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Oakland University SBA Data Center

Per-Capita Real GDP

Real per-capita GDP is the most accurate and comprehensive measure of a regional economy. It measures the total market value of final goods and services produced annually, adjusted for price changes and region size measured by population. The data is reported annually by the U.S. Bureau of Economic Analysis. The 2014 data was released on September 23, 2015.

The Detroit metro area real per-capita GDP was $51,171 in 2014, an increase of 2.17 percent from 2013. The sectors of the economy behind the increase are durable goods manufacturing and business services. The cumulative change in per-capita real GDP for metro Detroit since 2007, before the Great Recession, is 1.09 percent. Economic activity in the local region now exceeds that before the recession when per-capita real GDP was $50,618..

The chart comparing per-capita real GDP for the United States and the Detroit region shows the substantial decline in the local economy compared to the nation, and the resulting sharp rebound with the trough of economic activity in 2009. The Detroit area started its economic decline in 2005, three years before the Great Recession.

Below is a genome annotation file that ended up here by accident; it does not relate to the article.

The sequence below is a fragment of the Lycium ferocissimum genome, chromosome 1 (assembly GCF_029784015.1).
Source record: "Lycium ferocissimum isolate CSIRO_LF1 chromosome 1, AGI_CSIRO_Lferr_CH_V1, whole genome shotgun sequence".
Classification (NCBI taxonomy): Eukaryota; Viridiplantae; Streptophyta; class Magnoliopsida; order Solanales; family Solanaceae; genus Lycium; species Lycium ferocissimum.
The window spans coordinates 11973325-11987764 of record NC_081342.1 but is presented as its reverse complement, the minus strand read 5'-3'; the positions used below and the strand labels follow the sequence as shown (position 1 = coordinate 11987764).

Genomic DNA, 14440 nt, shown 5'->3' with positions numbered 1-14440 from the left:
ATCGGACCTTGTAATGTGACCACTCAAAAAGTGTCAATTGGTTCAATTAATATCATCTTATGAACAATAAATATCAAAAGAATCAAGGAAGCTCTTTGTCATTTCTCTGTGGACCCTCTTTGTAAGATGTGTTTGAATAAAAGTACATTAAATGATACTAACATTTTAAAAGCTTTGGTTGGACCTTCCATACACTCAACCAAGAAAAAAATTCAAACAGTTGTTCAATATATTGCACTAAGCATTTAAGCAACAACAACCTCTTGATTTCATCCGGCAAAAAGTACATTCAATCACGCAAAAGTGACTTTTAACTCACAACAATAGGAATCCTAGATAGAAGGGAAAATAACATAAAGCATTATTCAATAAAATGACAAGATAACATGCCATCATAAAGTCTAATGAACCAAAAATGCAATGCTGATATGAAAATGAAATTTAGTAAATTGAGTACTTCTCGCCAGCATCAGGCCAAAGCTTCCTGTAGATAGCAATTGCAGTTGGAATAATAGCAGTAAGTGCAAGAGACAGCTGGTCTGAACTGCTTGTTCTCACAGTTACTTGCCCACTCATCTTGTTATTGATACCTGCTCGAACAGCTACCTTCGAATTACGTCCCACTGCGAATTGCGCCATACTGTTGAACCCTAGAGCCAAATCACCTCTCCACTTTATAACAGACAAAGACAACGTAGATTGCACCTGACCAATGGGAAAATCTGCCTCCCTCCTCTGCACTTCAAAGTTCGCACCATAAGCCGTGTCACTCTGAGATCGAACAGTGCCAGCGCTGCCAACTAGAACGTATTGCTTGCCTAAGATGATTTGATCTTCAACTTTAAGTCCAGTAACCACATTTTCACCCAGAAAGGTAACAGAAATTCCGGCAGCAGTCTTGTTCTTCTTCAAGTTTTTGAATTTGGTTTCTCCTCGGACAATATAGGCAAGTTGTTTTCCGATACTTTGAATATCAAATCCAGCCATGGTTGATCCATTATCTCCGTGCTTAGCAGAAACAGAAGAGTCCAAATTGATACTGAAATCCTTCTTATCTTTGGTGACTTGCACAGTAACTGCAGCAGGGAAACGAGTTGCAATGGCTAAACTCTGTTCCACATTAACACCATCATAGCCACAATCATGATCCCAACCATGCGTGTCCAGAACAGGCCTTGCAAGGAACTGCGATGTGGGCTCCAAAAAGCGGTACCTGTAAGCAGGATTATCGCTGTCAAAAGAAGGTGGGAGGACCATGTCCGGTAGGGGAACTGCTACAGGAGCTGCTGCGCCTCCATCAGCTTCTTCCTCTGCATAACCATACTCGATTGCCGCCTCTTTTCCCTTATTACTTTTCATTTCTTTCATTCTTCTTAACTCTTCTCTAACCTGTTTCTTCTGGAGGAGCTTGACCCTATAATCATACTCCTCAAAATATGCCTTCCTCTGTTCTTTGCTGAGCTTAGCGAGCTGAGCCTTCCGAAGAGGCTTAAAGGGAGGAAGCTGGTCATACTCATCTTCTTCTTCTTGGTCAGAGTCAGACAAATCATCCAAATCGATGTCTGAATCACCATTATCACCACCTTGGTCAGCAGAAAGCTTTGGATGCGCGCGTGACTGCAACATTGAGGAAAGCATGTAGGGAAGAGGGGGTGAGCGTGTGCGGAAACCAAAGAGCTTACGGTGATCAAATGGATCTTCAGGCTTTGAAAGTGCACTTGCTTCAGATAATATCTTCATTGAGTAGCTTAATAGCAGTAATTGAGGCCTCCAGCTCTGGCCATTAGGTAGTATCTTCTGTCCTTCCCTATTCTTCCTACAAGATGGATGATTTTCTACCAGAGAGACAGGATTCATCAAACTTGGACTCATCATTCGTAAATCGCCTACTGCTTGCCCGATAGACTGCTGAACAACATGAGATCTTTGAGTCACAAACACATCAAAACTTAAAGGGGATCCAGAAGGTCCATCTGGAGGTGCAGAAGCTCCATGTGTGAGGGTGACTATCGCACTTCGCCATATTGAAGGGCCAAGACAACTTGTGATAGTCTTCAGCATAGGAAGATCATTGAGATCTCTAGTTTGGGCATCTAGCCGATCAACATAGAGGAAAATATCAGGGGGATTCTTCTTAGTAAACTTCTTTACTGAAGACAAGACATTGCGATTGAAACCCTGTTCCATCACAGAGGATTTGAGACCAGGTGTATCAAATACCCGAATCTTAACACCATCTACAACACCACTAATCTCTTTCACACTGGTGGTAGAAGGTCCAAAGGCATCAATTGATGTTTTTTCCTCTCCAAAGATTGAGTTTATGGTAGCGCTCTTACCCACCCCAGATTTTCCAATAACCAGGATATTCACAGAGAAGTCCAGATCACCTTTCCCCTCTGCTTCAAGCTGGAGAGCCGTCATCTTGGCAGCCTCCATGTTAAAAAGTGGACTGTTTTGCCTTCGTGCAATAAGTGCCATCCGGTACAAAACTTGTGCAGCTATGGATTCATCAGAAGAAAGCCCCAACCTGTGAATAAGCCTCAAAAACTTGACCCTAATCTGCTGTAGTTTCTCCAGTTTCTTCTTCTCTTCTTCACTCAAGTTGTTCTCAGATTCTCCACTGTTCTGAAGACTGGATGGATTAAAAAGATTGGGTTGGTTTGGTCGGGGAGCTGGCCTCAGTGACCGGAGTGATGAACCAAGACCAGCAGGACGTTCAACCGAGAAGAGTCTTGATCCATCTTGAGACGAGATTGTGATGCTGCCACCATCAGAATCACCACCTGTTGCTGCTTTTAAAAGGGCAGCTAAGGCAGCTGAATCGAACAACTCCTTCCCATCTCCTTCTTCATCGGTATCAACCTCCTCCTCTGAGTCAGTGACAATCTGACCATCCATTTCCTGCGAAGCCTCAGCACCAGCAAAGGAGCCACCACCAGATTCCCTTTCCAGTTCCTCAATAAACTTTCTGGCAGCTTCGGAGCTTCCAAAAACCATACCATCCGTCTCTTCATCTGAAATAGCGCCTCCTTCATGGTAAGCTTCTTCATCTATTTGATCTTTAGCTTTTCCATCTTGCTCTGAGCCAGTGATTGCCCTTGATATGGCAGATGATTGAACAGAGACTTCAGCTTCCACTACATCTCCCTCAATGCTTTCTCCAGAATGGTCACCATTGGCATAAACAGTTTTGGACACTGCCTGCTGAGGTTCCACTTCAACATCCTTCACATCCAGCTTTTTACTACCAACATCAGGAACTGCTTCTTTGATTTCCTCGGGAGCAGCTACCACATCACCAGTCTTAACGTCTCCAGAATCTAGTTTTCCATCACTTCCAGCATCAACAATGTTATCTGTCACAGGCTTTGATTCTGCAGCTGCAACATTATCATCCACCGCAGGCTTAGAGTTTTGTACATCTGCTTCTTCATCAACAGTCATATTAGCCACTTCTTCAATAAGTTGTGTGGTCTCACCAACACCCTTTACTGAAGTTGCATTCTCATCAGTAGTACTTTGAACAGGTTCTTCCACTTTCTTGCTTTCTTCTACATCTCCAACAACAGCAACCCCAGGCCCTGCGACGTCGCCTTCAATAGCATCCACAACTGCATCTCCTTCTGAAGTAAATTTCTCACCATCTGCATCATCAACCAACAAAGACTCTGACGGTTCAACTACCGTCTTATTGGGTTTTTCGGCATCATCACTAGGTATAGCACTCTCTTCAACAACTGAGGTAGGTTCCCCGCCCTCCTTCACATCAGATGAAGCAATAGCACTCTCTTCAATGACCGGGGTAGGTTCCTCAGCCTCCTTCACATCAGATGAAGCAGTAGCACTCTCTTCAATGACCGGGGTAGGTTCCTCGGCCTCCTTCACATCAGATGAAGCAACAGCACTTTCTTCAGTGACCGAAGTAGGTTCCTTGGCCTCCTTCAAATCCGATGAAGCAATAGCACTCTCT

The table comparing real per-capita GDP for 10 metro areas has Detroit with the lowest figure in 2014. Detroit's percentage increase of 2.17 percent in 2014 compared with a year ago was third highest only exceeded by Dallas and Pittsburgh at respectively 6.29 and 2.15 percent. The regions with the highest real per-capita GDP are Seattle and Boston. Examining the cumulative percent change since 2007 only Chicago and Atlanta are negative while Detroit is barely positive at 1.09 percent. Dallas and Pittsburgh have experienced the most growth since 2007 at respectively 9.44 and 11.68 percent.

Continued improvement in the local economy is highly dependent on the automobile industry and business services.

The final chart compares per-capita real GDP cumulative percentage change since 2007 for the Detroit, Dallas and Atlanta metro areas. Dallas has the best performance and Atlanta the worst of the 10 metro areas shown in the Tables. Detroit experienced the largest decline of the three areas and has steadily improved since 2009. Dallas had the smallest decline in economic activity and is experiencing accelerated growth in 2013 and 2014. Atlanta is mired in slow growth with an economy substantially below pre-recession levels.

Charles Khoury, Research Assistant
Jonathan Silberman, PHD


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